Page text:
The Qatar Airways plane from Doha to Kathmandu was full, carrying aid workers and rescue specialists from around the world. But the bulk of the passengers on Tuesday’s flight were Nepalese migrants, temporarily returning home to do what they could for their families after the devastating 25 April earthquake.
Most were coming from Gulf states – like Kemras Dasel, who has worked as a storekeeper for a company in Riyadh, Saudi Arabia for the past seven years.
His family abandoned their home in Kathmandu after the walls cracked in the violence of Saturday’s 7.8-magnitude quake. Two of Dasel’s relatives are dead, one a six-year-old child. They are among more than 5,000 people reported dead so far.
His family has been living under tarpaulin in their old neighborhood for the past three days, fearful of the aftershocks. “Everyone is in so much problems. I want to do what I can to help,” he told IRIN.
Dasel’s plan is to take them out of Kathmandu. “It’s too expensive; there are too many earthquakes; and people are not so helpful… I will probably take them to a village area, get a little land and farm.”
The International Trade Union Confederation this week called on Gulf states to allow Nepalese migrant workers to break the terms of their restrictive sponsorship agreements to return home and help their country in the wake of the earthquake.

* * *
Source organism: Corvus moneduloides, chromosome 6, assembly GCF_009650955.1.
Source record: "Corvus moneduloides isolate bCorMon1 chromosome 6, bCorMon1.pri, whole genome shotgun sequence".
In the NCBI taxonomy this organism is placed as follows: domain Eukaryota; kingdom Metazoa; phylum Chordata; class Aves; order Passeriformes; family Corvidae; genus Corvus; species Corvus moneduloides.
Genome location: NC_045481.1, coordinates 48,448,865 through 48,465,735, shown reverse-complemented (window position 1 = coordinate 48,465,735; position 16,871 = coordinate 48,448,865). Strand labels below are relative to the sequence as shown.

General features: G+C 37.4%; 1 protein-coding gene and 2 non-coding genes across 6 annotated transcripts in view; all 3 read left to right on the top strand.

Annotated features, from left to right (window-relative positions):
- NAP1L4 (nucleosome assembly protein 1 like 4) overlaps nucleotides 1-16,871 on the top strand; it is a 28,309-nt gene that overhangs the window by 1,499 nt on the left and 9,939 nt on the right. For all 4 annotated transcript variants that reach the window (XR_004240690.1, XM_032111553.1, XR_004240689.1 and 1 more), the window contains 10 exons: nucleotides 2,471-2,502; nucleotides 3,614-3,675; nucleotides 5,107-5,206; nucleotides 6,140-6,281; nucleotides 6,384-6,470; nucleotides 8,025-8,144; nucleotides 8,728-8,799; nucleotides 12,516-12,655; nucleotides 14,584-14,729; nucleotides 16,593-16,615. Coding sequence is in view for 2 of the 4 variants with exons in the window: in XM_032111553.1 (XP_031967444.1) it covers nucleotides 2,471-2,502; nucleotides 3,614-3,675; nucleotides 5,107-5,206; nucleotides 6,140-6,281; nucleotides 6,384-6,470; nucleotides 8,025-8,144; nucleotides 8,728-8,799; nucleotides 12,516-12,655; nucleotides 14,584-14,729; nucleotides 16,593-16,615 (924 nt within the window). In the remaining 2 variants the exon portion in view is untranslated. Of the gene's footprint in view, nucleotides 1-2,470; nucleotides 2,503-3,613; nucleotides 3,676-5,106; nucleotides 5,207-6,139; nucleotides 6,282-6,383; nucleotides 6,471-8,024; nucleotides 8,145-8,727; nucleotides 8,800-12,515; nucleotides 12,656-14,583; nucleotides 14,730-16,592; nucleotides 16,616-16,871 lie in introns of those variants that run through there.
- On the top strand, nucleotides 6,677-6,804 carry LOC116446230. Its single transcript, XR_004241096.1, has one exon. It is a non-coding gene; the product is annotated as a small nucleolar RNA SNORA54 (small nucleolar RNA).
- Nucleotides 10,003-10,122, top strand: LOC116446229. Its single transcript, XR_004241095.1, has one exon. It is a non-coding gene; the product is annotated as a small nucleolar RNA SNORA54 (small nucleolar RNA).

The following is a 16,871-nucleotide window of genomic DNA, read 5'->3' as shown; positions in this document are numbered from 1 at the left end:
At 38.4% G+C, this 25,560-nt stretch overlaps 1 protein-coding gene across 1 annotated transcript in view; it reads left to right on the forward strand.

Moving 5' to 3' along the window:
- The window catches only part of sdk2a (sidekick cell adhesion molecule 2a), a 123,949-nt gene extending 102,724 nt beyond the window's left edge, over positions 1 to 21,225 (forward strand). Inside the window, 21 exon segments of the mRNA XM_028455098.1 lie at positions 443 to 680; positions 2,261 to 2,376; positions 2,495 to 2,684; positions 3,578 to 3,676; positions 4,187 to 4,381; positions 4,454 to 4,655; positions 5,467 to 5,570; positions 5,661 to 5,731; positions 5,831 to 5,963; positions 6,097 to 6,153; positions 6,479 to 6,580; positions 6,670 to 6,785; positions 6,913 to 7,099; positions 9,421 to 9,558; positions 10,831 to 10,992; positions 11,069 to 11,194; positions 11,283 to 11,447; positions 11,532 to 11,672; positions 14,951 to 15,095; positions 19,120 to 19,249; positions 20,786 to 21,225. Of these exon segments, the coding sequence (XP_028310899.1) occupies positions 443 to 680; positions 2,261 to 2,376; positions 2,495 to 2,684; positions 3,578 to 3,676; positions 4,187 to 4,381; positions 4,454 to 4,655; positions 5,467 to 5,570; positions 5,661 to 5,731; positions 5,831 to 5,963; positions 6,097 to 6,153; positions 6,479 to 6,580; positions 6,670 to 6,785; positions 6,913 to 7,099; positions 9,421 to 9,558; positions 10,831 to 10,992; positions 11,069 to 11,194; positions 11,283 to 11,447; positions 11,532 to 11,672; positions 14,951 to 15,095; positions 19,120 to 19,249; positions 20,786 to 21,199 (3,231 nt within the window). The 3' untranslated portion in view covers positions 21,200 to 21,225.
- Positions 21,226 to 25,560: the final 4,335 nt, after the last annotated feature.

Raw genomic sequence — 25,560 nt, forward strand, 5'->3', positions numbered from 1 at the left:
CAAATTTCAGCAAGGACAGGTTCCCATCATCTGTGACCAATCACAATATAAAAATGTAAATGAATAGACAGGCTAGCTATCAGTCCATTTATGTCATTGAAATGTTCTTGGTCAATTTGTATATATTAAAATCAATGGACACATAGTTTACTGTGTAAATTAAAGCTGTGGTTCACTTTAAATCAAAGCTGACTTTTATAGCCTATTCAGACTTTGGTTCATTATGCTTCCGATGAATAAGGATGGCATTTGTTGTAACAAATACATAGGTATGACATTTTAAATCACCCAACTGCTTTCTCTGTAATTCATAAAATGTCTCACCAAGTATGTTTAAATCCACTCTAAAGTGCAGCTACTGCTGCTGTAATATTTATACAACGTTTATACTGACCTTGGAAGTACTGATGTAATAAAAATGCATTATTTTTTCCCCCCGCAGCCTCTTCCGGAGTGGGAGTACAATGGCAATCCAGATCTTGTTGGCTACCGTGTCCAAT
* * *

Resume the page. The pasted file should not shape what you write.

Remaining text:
Amrit Shrestha, who works as a bakery driver in Qatar, has been given one month’s leave to sort out his family. His relatives are all safe, but his home in Kathmandu was damaged. “I will see what I can do,” he said simply.
Remittances from men like Dasel and Shrestha working abroad amounted to $5.9 billion in 2014, according to the World Bank, roughly 29 percent of Nepal’s gross domestic product – money their families will rely on to rebuild.
Some two million Nepalese migrants work abroad, the vast majority in India, Saudi Arabia, Qatar and the United Arab Emirates.
Also on flight QR 652 was Nikesh Prajapti, a young business analyst based in Idaho, United States, who was originally coming home on vacation to be with his wife and daughter – but is now on something of a rescue mission.
As the plane flew circuits for two hours above Kathmandu’s congested airport, he worried about the security of his family, living 25km east of the city, who were now camping in a field outside their home.
“I’ve already heard about stealing and looting from houses. I imagine it could get worse before it gets better,” he said. If his concerns materialize, he said, he will take his immediate family and parents back to the US.
But right now, he is looking to do what he can to help. “I was speaking to some doctors [on the flight] and they are making plans to do some humanitarian work. I want to join them, to help my community,” he said.
“I’m not a doctor, but in case of language and translation problems, I can be of some help.”
IRIN last saw Prajapti standing on the conveyor belt in a chaotic baggage reclaim hall at Tribhuvan International Airport, shouting out the names he could identify on the pieces of luggage, trying to ease the logjam for a frustrated, milling crowd.